This letter is in response to the one written by Joe Galliani of Long Beach (May 23) regarding his diatribe against the United States Navy. While I can accept skepticism about our public affairs policies from someone obviously not familiar with the system, I cannot accept being called "fat, arrogant, impotent and clueless." I joined the Navy five years ago to serve my country and to try to improve my experience and education level. I have done so, but the price has been a taxable income of $12,000 last year.
SPORTS
May 11, 1989 | BRIAN HEWITT, Times Staff Writer
Early this spring, Lt. (j.g.) Napoleon McCallum was the only person confident enough to publicly predict that the United States Navy would allow him to play professional football for the Chargers in 1989. The Chargers, fearful of alienating the Navy, insisted they were not involved in McCallum's attempts to secure a transfer to the San Diego Naval recruiting office, where he could also play running back for the Chargers in his spare time. The Navy, fearful of a creating a public perception that they would allow a prominent athlete to dictate policy, answered most inquiries with stony silence.
NEWS
April 22, 1989 | From Times Wire Services
Rifle shots were fired 21 times; the Navy bugler played taps, and a wreath of 47 yellow carnations was cast into the Elizabeth River on Friday in memory of the 47 men who were killed in the explosion aboard the battleship Iowa. There were few dry eyes among the more than 750 people who gathered on the waterfront with Gov. Gerald L. Baliles and representatives from the eight cities in the Hampton Roads area. "With this ceremony, we wish to touch hands with our Navy friends and share as best we can their very deep anguish and grief," Norfolk City Manager James B. Oliver Jr. said to start the brief ceremony, which was organized by the city.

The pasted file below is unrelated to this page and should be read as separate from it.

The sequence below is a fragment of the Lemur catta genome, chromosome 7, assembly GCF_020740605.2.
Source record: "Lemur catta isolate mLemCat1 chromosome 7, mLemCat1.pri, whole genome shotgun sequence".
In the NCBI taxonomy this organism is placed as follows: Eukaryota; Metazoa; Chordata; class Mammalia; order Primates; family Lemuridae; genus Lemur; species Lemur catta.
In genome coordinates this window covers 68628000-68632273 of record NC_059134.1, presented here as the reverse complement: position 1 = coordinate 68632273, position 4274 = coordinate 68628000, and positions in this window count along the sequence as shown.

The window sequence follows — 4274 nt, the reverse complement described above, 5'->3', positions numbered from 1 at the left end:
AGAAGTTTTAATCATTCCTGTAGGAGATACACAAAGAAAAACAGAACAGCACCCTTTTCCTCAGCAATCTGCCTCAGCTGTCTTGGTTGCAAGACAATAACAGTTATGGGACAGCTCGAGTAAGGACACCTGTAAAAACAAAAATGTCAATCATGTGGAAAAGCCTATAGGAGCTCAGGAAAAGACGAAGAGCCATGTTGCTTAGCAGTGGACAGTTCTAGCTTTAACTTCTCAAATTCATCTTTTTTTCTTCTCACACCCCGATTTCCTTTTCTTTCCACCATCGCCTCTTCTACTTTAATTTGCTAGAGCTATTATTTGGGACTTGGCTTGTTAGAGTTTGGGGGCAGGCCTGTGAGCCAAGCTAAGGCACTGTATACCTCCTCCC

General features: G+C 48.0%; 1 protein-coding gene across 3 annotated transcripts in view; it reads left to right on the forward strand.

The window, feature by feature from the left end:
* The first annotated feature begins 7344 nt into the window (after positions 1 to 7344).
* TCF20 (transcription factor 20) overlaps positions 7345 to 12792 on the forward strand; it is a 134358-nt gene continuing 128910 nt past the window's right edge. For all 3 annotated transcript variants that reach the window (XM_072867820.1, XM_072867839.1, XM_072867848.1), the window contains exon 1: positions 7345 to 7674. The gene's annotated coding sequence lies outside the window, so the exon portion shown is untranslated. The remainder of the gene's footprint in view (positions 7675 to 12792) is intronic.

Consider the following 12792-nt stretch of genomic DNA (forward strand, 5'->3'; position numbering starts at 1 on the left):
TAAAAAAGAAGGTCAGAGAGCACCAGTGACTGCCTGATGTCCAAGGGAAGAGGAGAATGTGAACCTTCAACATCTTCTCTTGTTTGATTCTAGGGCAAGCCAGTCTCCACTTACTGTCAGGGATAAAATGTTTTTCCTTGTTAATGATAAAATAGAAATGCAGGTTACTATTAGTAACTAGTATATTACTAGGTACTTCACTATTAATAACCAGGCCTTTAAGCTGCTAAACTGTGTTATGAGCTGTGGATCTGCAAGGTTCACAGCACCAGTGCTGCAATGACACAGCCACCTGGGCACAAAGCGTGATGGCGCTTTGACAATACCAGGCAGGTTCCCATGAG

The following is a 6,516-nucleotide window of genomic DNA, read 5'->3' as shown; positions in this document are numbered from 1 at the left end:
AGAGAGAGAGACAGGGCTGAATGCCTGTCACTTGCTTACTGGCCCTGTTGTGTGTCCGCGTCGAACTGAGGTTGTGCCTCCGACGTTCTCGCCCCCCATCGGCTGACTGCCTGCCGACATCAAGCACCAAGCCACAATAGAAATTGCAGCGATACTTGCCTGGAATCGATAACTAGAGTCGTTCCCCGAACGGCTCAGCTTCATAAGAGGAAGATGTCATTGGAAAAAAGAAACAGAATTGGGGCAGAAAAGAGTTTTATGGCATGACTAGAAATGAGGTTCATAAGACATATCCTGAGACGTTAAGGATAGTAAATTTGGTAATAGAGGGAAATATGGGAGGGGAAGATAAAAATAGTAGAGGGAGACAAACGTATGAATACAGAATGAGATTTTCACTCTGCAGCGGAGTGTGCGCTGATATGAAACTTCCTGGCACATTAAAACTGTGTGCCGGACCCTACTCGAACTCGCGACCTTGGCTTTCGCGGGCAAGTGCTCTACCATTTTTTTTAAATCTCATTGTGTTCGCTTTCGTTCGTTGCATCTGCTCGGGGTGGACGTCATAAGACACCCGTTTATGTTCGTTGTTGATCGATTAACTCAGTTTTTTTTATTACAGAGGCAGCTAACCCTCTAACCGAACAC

WORLD
February 3, 2006 | From Associated Press
President Hugo Chavez said Thursday that Venezuela was expelling a U.S. Navy officer accused of passing secret information from the Venezuelan military to the Pentagon. He also accused Navy Cmdr. John Correa of encouraging Venezuelan officers to consider overthrowing the government, which weathered a brief coup in April 2002. Chavez warned that he would throw out all U.S. military attaches if further suspected espionage occurred. The U.S.
NATIONAL
October 21, 2013 | By David S. Cloud
WASHINGTON - A flood of misconduct cases involving generals and admirals has created deep concern at the Pentagon about ethical and moral shortcomings among senior military officers and prompted new steps to tighten rules, increase inspections and weed out offenders, officials said. The most recent cases - a Navy admiral under investigation for using counterfeit gambling chips and an Air Force general in charge of nuclear-tipped missiles relieved for drunkenness off duty - follow a long list of officer wrongdoing over the last year.
CALIFORNIA | LOCAL
March 26, 1989
Is the United States Navy to be our first line of defense, or our unfairly self-serving competitor against private enterprise? The Navy announces plans to spend likely $200 million to develop a "complex of hotels and high-rise offices" on its most prime San Diego waterfront land. The Navy wants to make itself money on former city land that it got cheap many years ago, while unfairly undercutting private hotel and office owners. The Navy implies that it will give a "face lift" to our waterfront.
CALIFORNIA | LOCAL
May 28, 1988
In response to the Marine Corps dropping general court-martial charges against a Navy dentist for fraternizing with an enlisted Marine who later became her husband (Part I, May 24, 26): Does this mean Navy Lt. Kathleen Mazure, the media and the American Civil Liberties Union have won a victory for justice? This would depend on the eye of the beholder. And whether we want to think of Kathleen Mazure first as a "bride" in love, or as a sworn commissioned officer of the United States Navy, with all the rights, privileges and responsibilities that her oath and commission place on her. Ever since the Reagan Administration has been in power there has been a marked and steady increase in the favorable image the public has towards the military.